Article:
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It's a known issue with VMware that it performs what is called a "stun" during certain operations, such as vmotion, and snapshot create/delete. During this stun, the guest OS is frozen, and so when it comes back, the system clock is behind. Now the stuns are usually pretty quick in human terms (sub-second), but in machine terms they're pretty long, several hundred milliseconds. And the times get worse on VMs with bigger disks, or more memory, which are often the VMs that are more critical. With systems that communicate with each other, these time differences can cause problems.

But in any case, the issue I am trying to address is the clock. The ultimate requirement is to immediately get the system clock back in sync after a stun happens. "Immediate" might a vague term, so lets say within 1 second the clock should be back in sync.

We do use ntp for clock synchronization, but ntp takes several minutes (or longer) to get the system back in sync as it doesn't understand what just happened. It takes a while to verify the time is stable again (that drift rate hasn't spiked), and then slowly correct things. So it's not fast enough.

The best idea I've got is to immediately run ntpdate when a stun happens, but I do not know of any way for the guest OS to discover that a stun has happened.

The systems in question are Linux (CentOS/7).

  • but I do not know of any way for the guest OS to discover that a stun has happened. - the host alerts the guest through VMware tools so guest applications (e.g. SQL, Exchange) can make sure their data stores are closed cleanly. You can hook into this mechanism yourself with pre-freeze and post-thaw scripts also available on Linux – TessellatingHeckler Mar 28 '17 at 18:04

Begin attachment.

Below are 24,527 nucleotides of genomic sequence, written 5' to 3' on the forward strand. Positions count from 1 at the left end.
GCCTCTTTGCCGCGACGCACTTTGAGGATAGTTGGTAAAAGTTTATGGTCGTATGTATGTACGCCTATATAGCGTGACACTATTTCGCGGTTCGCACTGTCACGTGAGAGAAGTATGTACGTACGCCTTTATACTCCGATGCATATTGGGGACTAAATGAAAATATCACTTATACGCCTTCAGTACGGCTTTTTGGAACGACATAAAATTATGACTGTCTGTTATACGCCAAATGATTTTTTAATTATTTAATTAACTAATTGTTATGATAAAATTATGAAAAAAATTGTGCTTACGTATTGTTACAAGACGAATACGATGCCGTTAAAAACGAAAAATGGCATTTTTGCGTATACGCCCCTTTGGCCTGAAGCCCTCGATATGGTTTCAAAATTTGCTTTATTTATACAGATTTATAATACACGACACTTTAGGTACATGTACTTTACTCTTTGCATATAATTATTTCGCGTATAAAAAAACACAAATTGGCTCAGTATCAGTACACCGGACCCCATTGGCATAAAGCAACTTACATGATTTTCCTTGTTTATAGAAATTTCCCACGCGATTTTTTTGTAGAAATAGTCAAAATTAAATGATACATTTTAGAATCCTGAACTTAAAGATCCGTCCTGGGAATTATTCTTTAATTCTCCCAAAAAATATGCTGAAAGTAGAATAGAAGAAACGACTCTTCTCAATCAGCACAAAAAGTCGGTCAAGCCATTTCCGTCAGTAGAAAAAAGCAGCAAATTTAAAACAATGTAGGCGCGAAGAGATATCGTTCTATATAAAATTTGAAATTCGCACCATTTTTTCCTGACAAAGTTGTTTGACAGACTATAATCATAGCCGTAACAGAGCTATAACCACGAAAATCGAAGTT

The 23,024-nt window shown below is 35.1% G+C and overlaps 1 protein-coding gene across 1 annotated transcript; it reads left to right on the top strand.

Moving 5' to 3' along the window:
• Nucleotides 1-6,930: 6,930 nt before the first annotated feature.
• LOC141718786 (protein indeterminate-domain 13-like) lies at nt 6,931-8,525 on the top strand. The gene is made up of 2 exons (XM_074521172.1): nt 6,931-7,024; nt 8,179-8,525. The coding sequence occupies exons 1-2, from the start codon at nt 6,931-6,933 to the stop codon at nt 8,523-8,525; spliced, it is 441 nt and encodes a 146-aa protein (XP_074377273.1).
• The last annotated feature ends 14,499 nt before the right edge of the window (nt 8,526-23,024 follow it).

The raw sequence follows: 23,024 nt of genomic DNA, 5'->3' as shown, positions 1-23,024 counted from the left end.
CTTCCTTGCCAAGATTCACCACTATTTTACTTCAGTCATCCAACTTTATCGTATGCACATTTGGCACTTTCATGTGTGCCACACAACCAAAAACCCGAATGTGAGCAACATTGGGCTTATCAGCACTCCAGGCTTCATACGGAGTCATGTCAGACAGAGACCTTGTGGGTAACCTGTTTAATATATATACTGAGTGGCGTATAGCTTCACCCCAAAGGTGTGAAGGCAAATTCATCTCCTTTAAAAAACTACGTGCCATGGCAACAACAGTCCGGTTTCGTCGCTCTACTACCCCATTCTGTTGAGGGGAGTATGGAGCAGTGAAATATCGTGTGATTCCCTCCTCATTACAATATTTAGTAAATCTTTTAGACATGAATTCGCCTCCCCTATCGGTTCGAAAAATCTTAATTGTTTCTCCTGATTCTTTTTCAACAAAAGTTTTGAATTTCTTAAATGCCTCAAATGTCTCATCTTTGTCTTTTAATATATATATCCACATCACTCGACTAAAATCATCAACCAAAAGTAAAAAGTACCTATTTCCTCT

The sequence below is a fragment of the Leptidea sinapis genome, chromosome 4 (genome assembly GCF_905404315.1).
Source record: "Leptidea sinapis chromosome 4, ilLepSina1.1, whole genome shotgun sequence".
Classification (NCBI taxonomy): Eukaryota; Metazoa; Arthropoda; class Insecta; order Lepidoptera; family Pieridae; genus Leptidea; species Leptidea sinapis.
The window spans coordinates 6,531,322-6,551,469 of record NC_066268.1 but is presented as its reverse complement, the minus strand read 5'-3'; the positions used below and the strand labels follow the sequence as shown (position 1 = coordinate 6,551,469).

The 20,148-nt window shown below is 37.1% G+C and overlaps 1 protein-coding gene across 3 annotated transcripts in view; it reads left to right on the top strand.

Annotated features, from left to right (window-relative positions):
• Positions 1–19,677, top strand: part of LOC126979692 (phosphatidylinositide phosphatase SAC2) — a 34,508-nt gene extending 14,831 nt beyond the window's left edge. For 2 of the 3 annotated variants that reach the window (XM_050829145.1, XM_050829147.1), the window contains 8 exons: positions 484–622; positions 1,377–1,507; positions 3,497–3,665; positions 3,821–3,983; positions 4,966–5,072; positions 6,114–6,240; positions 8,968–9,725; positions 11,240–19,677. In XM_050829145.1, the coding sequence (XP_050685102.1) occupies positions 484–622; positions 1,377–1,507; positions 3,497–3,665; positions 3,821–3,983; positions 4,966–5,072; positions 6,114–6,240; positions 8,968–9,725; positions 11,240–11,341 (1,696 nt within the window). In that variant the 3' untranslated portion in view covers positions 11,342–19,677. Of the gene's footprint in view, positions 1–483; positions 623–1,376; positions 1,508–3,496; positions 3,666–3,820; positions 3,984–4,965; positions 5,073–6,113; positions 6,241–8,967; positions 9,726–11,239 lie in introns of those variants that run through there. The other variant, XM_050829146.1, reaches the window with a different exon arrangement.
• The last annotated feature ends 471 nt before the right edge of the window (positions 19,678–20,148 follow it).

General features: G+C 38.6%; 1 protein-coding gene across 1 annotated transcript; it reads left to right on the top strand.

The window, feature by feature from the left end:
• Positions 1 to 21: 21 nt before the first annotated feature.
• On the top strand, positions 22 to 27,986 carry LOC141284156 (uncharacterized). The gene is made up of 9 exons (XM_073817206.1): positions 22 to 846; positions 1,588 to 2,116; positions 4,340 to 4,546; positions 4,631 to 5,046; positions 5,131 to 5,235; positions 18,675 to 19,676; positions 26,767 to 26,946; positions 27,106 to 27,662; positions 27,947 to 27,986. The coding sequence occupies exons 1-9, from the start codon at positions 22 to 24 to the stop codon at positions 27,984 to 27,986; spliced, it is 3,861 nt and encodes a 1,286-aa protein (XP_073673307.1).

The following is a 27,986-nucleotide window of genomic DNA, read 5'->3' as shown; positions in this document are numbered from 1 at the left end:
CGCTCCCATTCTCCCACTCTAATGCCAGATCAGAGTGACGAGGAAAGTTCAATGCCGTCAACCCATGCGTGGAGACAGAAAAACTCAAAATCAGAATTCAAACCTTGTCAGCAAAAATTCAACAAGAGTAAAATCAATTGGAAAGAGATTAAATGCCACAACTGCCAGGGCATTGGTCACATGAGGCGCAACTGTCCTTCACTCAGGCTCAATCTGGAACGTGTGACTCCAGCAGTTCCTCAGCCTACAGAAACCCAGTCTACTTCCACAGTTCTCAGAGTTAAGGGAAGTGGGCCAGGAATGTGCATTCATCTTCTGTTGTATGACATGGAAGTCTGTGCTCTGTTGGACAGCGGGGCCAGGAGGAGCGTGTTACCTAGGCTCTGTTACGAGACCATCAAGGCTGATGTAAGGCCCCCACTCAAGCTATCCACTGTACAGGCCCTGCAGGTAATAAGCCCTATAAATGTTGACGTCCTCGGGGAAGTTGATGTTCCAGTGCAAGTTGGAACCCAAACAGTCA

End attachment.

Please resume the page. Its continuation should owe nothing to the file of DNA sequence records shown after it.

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Do the VM hosts also use the same NTP sources as the guests?

These [timesync disable] options do not disable one-time synchronizations done by VMware Tools for events such as tools startup, taking a snapshot, resuming from a snapshot, resuming from suspend, or vMotion. These events synchronize time in the guest operating system with time in the host operating system, therefore it is important to make sure that the host operating system's time is correct. Timekeeping best practices for Linux guests

It is possible to set a smaller NTP step threshold, but databases especially don't deal well with time going backwards.

  • Hrm, that message would imply that as long as the tools are running, it's impossible to disable the one-time synchronization on those specific events. The tools are running, but are not doing the one-time syncs. – Patrick Mar 31 '17 at 19:42
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The official VMWare article and solution on this issue can be found here: https://kb.vmware.com/s/article/2108828

If adjustments to NTP prove to be insufficient in mitigating effects of time differences due to virtual machine migration, configure VMware tools one-time time synchronization to have a lower threshold value.

Run the command which uses vmx option pref.timeLagInMilliseconds, and defaults the time to 1000 (for 1 second):

For example, if you want the guest clock to be synchronized with the host, whenever time falls behind more than 100 milliseconds after migration, add this to your vmx file.

pref.timeLagInMilliseconds = 100

Documentation on editing the vmx file can be found here: https://kb.vmware.com/s/article/1714

So for my situation I set the value to 10, so that if the time is off by more than 10 milliseconds after a stun then it gets synced by VMware. Then I let NTP handle the more granular adjustment from there.

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